So, the Son of God enters the world—as a baby. ‘The Word was made flesh and lived among us’ (John 1:14). This is the apex of all that God has been saying to our world.

When Jesus begins his teaching and healing, he is displaying God’s love and wisdom and power and he becomes popular. But he has a bigger agenda. God’s Son, his Word, is among us to ‘bear away the sins of the world’.

When it becomes clear that his word is different from the word we want to hear, his own people kill him. Here is the truth about us. We don’t want God to speak to us.

Here is the greatest surprise in what God says. This killing of Jesus is precisely the way he takes away the sin of the world. Ignoring God’s word is a capital offence, but Jesus dies instead of us. Then God raises him from the dead and the first words he says are, ‘Peace be with you!’

This is the word we need to hear. Only God can truly say ‘Peace!’ because it is with him that we’ve been fighting. Peace with God is one way of describing what the Bible is all about.

When Jesus is about to leave this world, he says the Holy Spirit will enable the chosen apostles (‘sent ones’) to remember and understand all that he has said and done. So the Spirit comes and the apostles announce to the world what God has said through his Son.

They, or their fellow workers, write down what Jesus has done, how his good news spreads and what this Word of God means for our lives, now and into the age to come.

Jesus and the apostles call this coming and all that follows it ‘the last days’. The final revelation has been made so nothing needs to be added to what we have.

Think about what it means that God has spoken to our world.

There is no way we can discover the origins or purpose of our world unless God speaks to us. There is no way we can fathom out why the world is the shape it is unless God tells us he is our Father. We can try to act like a family and make out we are all here for others, but it doesn’t work—not for long anyway.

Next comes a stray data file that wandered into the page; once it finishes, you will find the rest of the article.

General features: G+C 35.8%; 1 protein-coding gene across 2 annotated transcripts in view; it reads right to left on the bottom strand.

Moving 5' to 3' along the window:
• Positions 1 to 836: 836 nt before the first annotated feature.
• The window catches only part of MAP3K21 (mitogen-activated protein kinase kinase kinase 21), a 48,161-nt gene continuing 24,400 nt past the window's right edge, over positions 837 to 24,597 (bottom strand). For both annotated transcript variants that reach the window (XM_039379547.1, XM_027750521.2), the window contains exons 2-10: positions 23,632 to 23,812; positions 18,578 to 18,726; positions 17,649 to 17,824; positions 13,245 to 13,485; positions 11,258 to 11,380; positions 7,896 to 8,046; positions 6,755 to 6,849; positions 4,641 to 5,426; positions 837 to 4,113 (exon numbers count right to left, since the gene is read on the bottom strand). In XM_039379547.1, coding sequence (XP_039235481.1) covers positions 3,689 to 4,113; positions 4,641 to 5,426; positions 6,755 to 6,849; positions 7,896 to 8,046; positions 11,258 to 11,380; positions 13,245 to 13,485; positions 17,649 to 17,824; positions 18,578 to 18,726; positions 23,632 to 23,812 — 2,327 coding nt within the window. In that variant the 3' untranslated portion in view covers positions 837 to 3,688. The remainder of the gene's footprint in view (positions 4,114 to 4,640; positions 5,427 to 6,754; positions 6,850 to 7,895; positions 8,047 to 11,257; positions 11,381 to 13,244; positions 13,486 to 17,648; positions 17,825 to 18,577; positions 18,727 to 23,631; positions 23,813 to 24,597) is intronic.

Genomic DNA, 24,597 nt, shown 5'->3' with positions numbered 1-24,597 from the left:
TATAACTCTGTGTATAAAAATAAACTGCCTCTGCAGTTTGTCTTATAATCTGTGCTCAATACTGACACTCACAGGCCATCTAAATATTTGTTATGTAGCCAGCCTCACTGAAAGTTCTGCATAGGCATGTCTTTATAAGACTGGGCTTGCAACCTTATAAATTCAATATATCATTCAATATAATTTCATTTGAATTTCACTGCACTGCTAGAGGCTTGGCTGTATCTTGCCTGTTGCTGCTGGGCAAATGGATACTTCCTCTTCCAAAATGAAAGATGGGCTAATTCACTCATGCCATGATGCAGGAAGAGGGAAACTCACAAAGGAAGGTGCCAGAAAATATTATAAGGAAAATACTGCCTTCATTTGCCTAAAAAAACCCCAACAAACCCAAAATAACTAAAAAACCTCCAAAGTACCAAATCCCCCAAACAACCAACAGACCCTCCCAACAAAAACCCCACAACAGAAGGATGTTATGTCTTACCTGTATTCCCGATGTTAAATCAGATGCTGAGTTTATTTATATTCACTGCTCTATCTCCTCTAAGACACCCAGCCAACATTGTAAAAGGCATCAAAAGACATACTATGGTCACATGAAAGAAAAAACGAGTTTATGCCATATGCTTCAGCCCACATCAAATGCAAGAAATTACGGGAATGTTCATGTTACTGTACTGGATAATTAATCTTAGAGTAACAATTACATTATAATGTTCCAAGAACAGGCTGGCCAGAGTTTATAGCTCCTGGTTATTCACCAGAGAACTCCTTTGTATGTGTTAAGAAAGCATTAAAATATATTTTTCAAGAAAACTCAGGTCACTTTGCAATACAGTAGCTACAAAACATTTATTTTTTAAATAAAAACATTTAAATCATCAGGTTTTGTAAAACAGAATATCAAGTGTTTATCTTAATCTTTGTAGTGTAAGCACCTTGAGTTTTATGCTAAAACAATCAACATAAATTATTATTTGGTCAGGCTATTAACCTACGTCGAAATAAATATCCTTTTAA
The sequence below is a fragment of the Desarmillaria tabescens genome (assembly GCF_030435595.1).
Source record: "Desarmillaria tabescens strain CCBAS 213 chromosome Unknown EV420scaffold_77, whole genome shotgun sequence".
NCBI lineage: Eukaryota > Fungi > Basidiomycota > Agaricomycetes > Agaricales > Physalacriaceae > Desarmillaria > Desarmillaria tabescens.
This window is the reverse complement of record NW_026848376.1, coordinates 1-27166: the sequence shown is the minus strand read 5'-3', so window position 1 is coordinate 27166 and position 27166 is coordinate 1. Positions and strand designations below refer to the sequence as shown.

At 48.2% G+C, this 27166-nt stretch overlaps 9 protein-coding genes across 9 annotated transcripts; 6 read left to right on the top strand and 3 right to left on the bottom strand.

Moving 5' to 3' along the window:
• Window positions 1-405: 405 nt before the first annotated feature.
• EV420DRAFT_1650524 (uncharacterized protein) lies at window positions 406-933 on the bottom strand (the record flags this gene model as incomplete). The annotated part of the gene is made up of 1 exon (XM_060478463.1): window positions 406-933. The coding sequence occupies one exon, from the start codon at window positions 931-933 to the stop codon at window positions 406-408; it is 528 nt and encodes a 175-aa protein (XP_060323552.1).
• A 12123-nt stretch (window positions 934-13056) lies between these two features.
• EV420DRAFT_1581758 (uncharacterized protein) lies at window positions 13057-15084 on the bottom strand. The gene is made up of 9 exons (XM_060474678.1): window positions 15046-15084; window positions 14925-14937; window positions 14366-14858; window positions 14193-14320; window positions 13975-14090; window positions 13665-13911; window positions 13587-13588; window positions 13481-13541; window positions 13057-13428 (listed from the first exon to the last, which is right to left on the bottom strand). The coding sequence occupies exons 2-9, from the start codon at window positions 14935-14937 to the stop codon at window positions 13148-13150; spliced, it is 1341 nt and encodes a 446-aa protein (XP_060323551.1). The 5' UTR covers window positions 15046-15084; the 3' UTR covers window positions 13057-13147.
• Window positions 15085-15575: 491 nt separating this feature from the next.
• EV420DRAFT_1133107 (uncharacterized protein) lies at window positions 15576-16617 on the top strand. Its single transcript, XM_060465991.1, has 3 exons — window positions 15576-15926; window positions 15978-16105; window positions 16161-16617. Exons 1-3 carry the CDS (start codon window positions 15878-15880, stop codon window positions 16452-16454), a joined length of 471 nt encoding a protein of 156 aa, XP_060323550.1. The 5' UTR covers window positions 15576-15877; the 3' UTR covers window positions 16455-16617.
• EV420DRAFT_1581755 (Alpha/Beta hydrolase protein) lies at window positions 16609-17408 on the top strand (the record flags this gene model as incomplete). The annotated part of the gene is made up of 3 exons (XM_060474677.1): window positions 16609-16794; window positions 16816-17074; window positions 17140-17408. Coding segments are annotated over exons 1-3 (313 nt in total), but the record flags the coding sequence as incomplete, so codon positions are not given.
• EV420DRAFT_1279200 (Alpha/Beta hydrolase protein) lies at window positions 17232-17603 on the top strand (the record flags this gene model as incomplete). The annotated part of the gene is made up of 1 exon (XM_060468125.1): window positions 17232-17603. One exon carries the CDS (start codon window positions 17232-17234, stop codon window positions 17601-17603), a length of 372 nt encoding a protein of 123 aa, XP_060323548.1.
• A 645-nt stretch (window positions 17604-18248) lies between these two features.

There is no way we can fathom the falseness of our own life unless we hear God telling us what is normal and what he is doing to mend us and our world. Without the sound of this ‘voice’, we begin to act like orphans and the big driver of our human enterprise becomes trying to appear good. We call it ‘virtue signalling’ these days. And this is not making us a better people or a better world. What brings us together is not our ‘virtues’ but our need, and God speaks to us in our need.

And there is no way we will trust him unless he sends his Son—the big Word—to save us.

And now, we have a Bible, and the same Holy Spirit who brought it together, is given to every person who hears and believes the message of Christ. God’s Spirit brings what is written to life so that we know that God is speaking to us.

Bible books were first written to other people living in another time and God spoke to them in a way they could understand. But we need to understand what theyheard, and to ‘hear’ it again. This is not such a strange thing to have to do. When we read the Bible or hear it explained, we are listening to our family story. We are listening to our Father God, and his Son Jesus Christ. The Bible is not just what God said. It is what he is saying.